A Cup of Tea

One thing that I did not expect when I came to Russia was the tea. When people think of Russia, they think of vodka as the preferred drink. I know I did. But, plot-twist, it’s actually tea. Black tea, green tea, herbal tea, they’re all here. I did not really see that one coming. I have been living in St Petersburg for two weeks, and I have not yet been offered vodka by my host family or any of my friends here. But I have consumed probably hundreds of cups of tea. The tea consumption here does make sense from a practical perspective. In a country where summers never get above 70 degrees Fahrenheit and it rains constantly, it makes sense that hot tea would become the beverage of choice. Also, the water here is not potable until after it has been boiled, so tea is an avenue for people to consume water safely.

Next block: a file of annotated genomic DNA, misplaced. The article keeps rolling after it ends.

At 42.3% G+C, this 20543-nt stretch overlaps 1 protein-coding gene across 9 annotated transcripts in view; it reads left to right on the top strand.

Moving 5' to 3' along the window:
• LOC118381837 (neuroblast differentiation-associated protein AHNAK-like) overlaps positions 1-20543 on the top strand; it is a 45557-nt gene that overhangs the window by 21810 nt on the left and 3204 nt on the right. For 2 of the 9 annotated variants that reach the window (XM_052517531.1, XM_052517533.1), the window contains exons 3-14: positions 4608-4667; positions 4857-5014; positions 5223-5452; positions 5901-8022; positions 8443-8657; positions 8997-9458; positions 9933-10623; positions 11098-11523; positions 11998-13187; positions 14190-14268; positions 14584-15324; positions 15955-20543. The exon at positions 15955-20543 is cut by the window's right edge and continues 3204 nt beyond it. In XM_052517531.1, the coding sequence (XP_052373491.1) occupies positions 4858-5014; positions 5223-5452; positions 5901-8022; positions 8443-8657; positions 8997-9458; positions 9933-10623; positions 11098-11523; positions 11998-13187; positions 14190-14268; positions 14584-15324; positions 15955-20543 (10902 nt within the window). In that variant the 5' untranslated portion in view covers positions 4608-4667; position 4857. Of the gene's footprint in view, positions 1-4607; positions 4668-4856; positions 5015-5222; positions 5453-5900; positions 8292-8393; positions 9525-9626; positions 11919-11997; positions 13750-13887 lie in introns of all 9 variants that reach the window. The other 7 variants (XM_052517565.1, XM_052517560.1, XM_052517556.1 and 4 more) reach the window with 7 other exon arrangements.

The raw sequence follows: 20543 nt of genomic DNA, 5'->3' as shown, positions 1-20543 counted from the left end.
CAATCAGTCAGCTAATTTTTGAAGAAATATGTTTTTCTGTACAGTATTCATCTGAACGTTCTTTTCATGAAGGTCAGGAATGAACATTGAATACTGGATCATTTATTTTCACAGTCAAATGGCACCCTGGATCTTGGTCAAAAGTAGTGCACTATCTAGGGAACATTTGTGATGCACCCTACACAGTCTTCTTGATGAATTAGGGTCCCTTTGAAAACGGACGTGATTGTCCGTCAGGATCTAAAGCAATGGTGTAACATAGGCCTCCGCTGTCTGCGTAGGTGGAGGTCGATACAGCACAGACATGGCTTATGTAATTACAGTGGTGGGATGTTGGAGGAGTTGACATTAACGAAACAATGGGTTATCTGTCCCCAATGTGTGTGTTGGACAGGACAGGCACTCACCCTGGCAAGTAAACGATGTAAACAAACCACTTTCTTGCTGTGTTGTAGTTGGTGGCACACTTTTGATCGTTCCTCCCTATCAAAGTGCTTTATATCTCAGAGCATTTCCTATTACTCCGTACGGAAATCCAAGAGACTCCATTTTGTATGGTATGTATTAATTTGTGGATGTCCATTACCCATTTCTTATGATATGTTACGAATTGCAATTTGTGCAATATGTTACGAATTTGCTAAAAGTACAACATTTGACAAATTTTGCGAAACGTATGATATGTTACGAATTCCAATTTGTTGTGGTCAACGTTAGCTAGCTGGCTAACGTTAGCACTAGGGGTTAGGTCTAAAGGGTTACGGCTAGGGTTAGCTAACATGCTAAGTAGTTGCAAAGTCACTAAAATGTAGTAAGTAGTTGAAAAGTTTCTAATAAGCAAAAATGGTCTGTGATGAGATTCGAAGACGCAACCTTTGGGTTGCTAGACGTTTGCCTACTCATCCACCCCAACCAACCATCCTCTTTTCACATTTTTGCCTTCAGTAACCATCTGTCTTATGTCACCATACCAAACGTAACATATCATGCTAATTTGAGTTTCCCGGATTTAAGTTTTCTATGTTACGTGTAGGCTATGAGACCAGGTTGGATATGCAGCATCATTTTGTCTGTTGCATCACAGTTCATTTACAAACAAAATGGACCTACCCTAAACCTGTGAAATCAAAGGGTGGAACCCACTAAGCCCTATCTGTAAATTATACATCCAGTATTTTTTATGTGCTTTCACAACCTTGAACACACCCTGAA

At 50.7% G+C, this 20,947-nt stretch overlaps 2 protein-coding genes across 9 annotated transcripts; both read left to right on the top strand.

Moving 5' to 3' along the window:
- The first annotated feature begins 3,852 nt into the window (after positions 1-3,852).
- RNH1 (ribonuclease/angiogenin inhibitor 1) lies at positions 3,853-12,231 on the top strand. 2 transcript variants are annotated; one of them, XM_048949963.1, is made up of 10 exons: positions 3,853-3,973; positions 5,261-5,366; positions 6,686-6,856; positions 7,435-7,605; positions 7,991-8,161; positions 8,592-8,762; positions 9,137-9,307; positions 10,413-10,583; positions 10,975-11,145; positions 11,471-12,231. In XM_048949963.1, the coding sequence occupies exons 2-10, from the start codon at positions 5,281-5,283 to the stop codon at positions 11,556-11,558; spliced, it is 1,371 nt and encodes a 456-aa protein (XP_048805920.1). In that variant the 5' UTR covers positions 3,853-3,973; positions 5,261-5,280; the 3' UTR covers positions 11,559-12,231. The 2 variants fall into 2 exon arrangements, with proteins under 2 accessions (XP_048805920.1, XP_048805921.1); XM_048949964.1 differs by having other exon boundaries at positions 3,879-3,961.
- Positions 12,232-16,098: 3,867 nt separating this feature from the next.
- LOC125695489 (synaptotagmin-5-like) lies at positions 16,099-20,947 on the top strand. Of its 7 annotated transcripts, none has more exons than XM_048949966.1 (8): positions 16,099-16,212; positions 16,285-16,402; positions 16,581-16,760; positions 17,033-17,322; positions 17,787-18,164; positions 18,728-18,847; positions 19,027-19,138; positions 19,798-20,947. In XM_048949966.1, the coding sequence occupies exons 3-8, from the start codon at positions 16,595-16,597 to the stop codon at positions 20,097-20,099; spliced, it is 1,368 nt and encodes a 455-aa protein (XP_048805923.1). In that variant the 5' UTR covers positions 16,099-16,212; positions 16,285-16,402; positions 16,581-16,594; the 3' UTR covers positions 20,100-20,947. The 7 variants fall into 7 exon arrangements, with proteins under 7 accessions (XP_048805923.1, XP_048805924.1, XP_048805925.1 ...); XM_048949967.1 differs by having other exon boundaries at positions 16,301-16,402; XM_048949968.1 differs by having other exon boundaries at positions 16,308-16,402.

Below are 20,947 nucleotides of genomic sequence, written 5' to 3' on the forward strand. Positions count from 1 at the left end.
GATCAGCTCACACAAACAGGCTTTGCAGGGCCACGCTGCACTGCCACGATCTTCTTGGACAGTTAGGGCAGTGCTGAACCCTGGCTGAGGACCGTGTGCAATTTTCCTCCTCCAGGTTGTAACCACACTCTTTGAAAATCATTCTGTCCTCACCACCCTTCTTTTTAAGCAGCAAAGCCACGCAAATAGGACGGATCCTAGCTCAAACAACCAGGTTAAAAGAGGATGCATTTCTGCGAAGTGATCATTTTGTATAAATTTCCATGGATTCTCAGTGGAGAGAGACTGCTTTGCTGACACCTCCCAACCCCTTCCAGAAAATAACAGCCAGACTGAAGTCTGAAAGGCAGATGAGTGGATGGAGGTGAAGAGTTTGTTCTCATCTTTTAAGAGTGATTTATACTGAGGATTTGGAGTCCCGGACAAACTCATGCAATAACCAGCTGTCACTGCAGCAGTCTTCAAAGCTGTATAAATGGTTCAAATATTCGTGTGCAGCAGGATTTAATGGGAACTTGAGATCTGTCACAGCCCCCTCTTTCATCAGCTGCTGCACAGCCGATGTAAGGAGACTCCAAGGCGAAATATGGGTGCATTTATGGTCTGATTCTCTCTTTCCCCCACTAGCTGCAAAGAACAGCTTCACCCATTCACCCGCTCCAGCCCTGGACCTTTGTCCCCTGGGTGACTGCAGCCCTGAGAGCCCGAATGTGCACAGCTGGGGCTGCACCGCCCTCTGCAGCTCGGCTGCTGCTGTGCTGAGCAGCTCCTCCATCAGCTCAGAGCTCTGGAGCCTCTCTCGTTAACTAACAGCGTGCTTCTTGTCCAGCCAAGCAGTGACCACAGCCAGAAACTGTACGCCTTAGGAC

But here tea is more than just a beverage. I have learned that tea is the center of social life and relationships. I live with a lovely бабушка and her little dog. We start every morning with a cup of tea, listening to the news on the radio and chatting about our plans for the day. I have learned that this tea-time in the morning is essential–even if I oversleep, бабушка will literally not let me leave the apartment until I have sat down and had tea with her. We end the evenings the same way. No matter how late I come home, she will be waiting with a hot cup of tea, wanting to hear about my day (which is very kind of her, considering my Russian is not amazing and I know I’m difficult to understand). When I spend time with my Russian friends, tea is almost always involved, especially if we are having a serious conversation. The Russians I have met tend to not share much about themselves and they come across as a bit stand-offish sometimes. But chat with them over tea and suddenly they will talk to you about everything. Last week when I was on the bus a guy was chatting with me, trying to convince me to go have a cup of tea with him. That moment really impressed on me the social importance of tea here. In America, when guys ask me out, they usually ask if I want to get drinks, but this Russian wanted to get tea. And I think that is because tea symbolizes connection, closeness, and conversation. That is something that I wasn’t expecting when I came to Russia, but it is something that I have come to really love.

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